This means that businesses can conduct a self-assessment on whether their proposed business activities in the desired area conform with the prescribed utilization of the land. If it does, businesses can then quickly move ahead with the licensing process, directly in the OSS.
Another significant change introduced is the approval of foreigners to own apartments under a Freehold Title Certificate for Apartment Unit, which is built on top of land with a Right to Build or a Right to Use permit.
Despite the redaction of burdensome steps, certain conditions and requirements remain, specifically for foreign investors who seek to build apartments or villas from scratch.
As the new regulation states, building owners are to appoint a group of building service providers, consisting of a planner, a manager, and a supervisor before starting construction.
This could lead to an increase in production costs and cause foreign investors to look at buying existing properties as a more profitable option to increase their Return on Investment.
Things to Avoid When Buying Property in Bali
While promising markets and relaxed regulations are good news for foreigners who are considering buying or leasing a property in Indonesia, especially Bali. There are 8 common mistakes buyers need to be aware of before investing:
- In Indonesia, land certificates dictate the legal rights to property. Checking the land certificate thoroughly will help the investor to avoid any sort of discrepancy that arises post-investing.
- Some properties have no road access, which sometimes becomes an expensive affair to build and/or get access to a neighbor’s land. Having an agreement with the neighbor before the building starts could avoid unnecessary expenses later on.
- There are 2 key terms investors need to familiarize themselves with – Zoning and Land Aspect. Zoning applies to a large area dictating how your land can be used as per the government rulings whereas the Land aspect applies to a single plot of land.
- Checking the land’s zoning restrictions is very crucial as it dictates if you can run the intended activities in that zone. For instance, if the land is in a “green zone” you will not be able to build anything on it.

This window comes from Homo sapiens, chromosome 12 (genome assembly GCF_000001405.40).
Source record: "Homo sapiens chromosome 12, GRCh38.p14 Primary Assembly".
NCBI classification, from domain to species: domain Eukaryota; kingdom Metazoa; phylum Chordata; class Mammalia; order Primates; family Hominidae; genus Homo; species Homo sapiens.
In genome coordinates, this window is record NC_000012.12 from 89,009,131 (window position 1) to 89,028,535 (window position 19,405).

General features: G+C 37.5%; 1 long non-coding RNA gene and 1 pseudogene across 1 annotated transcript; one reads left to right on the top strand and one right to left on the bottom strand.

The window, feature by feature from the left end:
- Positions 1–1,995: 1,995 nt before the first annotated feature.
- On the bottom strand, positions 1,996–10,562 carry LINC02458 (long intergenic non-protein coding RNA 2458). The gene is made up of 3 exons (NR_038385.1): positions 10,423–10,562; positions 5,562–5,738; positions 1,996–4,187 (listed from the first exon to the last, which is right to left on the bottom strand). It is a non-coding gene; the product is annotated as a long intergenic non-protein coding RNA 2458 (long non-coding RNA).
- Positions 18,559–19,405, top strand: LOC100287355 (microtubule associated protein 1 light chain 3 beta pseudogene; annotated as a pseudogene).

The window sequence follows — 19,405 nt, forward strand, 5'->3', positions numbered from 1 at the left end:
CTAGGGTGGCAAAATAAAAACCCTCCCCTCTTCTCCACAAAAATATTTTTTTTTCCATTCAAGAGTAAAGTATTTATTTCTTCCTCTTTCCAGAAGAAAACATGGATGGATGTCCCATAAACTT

- Not understanding tax regulations for real estate and stating a lower price on documents can pose legal threats and even denial of transfer of title to the buyer.
- Buying a property without conducting due diligence is a risky business. It is always suggested to conduct due diligence in order to effectively mitigate risk or any issues.
Depending on what type of activities you want to undertake, different types of property rights are available to the holder:
- Right to Build – Entitles its holder to build property on land that it is issued for.
- Right to Use – Generally used by companies having a certificate for manufacturing activities.
- Right of Cultivation – Allows its holder to use a piece of land for agricultural and farming purposes.
- Right of Strata Title – Allows foreigners to own a unit, an apartment, or an office, in a multiple-story building without being the owner of the land on which the property is built.
Buying Property in Bali For Foreigners
Even with the relaxation of government laws, buying real estate in Bali can be a tedious task. InCorp Indonesia (formerly Cekindo) provides a range of comprehensive services to help you in setting up your land and property investment plan in a secure way. Be it conducting due diligence to help you assess the credibility of the company you want to work with or understanding the foreign ownership